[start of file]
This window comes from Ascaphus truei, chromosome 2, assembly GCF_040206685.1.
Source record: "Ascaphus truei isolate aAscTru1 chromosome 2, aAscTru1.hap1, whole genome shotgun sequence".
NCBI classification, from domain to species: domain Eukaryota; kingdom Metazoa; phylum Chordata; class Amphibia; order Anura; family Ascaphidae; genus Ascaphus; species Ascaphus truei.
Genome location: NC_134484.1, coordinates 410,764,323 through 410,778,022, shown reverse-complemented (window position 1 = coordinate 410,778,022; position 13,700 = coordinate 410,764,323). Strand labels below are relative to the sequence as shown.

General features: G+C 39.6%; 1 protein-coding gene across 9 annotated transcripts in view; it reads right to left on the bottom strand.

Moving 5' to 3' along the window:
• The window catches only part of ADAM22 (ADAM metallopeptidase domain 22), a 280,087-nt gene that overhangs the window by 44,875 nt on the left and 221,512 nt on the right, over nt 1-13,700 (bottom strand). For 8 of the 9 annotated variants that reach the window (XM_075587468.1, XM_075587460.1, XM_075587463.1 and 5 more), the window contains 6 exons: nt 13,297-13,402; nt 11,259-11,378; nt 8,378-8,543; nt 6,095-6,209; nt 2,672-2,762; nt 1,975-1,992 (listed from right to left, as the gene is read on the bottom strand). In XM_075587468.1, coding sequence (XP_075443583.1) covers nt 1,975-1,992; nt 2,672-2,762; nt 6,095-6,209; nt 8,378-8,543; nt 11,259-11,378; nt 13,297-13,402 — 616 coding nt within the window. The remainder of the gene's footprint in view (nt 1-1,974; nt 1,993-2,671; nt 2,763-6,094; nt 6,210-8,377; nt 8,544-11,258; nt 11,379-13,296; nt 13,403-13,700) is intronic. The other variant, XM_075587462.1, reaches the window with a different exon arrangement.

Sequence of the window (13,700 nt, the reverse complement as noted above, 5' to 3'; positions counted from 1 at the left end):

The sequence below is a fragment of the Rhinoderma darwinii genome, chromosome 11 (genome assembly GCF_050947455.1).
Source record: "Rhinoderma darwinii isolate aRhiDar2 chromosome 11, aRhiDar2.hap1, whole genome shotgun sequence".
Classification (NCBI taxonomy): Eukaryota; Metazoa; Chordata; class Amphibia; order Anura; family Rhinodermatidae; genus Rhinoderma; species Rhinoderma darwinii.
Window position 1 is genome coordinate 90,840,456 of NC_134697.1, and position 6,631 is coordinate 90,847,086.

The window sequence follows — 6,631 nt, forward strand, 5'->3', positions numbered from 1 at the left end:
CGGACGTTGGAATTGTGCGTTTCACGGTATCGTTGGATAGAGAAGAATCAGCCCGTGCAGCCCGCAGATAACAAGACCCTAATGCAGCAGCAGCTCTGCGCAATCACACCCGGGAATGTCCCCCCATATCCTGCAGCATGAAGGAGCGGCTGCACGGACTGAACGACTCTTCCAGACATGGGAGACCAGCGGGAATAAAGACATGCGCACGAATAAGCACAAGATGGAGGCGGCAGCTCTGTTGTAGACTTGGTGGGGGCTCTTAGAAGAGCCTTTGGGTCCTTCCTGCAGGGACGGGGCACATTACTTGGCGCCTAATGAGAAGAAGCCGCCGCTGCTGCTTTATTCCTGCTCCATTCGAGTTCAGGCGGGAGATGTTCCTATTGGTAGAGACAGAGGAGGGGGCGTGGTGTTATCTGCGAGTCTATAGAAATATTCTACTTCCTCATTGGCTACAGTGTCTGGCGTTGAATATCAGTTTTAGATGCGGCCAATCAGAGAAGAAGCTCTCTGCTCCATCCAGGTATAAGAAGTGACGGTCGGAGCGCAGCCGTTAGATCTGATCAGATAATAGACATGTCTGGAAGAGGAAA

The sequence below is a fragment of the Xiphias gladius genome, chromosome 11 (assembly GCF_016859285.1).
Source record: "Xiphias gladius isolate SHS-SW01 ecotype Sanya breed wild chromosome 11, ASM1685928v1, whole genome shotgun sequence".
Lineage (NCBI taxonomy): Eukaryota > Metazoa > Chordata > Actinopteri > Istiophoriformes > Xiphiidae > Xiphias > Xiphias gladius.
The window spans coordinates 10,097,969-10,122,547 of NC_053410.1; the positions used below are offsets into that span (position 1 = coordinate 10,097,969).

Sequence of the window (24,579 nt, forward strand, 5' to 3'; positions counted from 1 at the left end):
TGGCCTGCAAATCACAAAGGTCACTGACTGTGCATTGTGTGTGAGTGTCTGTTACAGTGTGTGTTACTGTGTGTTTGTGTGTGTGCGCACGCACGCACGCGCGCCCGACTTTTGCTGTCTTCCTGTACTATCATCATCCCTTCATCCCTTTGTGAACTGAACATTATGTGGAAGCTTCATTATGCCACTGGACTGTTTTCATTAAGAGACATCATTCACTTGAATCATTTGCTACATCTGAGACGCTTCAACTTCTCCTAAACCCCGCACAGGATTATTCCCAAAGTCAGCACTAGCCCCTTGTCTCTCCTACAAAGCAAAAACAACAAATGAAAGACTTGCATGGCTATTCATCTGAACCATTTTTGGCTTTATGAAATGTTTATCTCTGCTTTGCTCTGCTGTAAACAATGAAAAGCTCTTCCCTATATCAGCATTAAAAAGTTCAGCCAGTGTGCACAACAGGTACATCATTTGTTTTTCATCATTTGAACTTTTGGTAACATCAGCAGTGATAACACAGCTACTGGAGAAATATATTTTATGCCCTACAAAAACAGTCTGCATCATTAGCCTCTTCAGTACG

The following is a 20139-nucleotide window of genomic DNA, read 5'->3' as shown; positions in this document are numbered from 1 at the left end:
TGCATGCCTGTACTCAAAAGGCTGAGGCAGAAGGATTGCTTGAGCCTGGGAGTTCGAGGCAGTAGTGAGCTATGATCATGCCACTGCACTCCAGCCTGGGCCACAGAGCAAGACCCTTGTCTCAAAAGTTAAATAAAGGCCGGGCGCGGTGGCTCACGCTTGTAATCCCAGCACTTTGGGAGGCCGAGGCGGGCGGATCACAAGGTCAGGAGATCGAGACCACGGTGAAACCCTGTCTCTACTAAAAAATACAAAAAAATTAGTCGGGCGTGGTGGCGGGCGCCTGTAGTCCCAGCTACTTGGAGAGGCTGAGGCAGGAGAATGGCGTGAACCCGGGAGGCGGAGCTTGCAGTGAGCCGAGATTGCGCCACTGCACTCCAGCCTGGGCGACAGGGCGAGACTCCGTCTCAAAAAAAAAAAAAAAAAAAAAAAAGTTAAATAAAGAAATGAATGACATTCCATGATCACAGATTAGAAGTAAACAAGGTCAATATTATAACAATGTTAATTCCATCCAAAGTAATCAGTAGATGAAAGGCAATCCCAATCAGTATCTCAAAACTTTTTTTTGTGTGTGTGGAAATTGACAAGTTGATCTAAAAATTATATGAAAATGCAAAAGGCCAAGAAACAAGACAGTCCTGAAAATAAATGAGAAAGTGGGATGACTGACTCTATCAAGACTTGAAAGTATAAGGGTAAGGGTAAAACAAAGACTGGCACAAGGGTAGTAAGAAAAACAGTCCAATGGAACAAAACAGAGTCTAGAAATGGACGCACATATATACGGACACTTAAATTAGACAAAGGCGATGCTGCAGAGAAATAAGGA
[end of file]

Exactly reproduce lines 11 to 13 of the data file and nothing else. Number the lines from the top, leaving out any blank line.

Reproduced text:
Classification (NCBI taxonomy): Eukaryota; Metazoa; Chordata; class Amphibia; order Anura; family Rhinodermatidae; genus Rhinoderma; species Rhinoderma darwinii.
Window position 1 is genome coordinate 90,840,456 of NC_134697.1, and position 6,631 is coordinate 90,847,086.

The window sequence follows — 6,631 nt, forward strand, 5'->3', positions numbered from 1 at the left end: